7. Ask students to think of other ways in which other individuals in their family provide philanthropic actions. Ask students to cite their examples.

  8. Teachers should open the Kwanzaa web site to access information about the holiday. http://www.cnn.com/EVENTS/1996/kwanzaa/

  9. In a whole group setting provide information for students on Kwanzaa. (See Handout Three Teacher's Notes for information if the Internet is not available.) Discuss the purposes of the celebration of Kwanzaa and ask students to decide where philanthropy is in the celebration.

  10. Ask students to research with a partner and find two different African American recipes that might be eaten during the celebration (also see Sample Recipes in Handout Four). Have them convert the recipes to feed twenty persons.

  11. Students may write an invitation to someone to attend the Kwanzaa celebration using the appropriate components: date, location, time, and purpose.

  12. Prepare a Kwanzaa celebration using recipes students have researched.


Student involvement providing oral responses to Introduction/Anticipatory Set. Written reflection about creation of philanthropic actions performed for Kwanzaa. Self-Assessment definition of philanthropic actions. Students converting measurements of one original recipe to feed 20 people (see Sample Recipes in Handout Four). Student invitation to the Kwanzaa event, using the components of an invitation: date, location, time, and why. Students will write two paragraphs about the creation of Kwanzaa using the name of its creator, why it was started, when it is celebrated, and at least 3 of its principles that have a strong association with philanthropy.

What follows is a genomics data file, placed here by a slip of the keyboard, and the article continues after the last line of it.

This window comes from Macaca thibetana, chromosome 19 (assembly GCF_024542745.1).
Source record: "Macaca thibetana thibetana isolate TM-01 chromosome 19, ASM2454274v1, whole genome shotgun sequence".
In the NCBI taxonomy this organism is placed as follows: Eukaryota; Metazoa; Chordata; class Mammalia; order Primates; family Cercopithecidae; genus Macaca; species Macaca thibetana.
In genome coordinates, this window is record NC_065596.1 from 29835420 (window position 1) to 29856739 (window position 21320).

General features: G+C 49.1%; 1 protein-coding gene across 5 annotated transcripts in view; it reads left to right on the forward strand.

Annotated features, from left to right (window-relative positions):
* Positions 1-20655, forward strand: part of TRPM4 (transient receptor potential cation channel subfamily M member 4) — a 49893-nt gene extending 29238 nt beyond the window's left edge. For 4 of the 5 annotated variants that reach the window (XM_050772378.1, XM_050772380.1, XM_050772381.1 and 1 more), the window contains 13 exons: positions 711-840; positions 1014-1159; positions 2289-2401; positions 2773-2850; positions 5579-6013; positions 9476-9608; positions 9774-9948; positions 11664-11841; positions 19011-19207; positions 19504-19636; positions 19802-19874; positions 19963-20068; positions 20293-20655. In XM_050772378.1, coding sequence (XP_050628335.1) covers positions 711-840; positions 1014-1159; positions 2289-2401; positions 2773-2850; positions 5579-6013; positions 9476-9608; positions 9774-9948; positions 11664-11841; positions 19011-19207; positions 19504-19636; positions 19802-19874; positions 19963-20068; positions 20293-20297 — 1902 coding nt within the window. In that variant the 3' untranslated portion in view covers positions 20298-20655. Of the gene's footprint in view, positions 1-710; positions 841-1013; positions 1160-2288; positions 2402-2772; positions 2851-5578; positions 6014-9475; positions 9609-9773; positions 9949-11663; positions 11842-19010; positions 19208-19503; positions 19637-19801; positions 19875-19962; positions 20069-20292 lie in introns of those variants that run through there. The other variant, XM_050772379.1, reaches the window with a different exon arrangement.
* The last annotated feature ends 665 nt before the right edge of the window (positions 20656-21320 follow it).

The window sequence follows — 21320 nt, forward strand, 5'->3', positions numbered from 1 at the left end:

Rubric for Kwanzaa:

1 Point: Includes creator name, why it was started, and when it is celebrated.

2 Points: Makes one philanthropic connection to one Kwanzaa principle. Includes creator name, why it was started, when it is celebrated, and at least two principles that illustrate philanthropy.

3 Points: Includes creator name, why it was started, when it is celebrated, and at least three principles that represent philanthropy.

4 Points: Includes creator name, why it was started, when it is celebrated, and at least three principles that are connected to philanthropy and explains why.

Cross Curriculum 

Students will plan and create a Kwanzaa celebration including pictures and/or text for Nguzo Saba.

Philanthropy Framework

  1. Strand PHIL.I Definitions of Philanthropy
    1. Standard DP 06. Role of Family in Philanthropy
      1. Benchmark E.2 Identify examples of families supporting giving and sharing.
  2. Strand PHIL.II Philanthropy and Civil Society
    1. Standard PCS 02. Diverse Cultures
      1. Benchmark E.1 Give examples of philanthropic traditions of diverse cultures.
  3. Strand PHIL.III Philanthropy and the Individual
    1. Standard PI 01. Reasons for Individual Philanthropy
      1. Benchmark E.9 Give examples how people give time, talent or treasure in different cultures.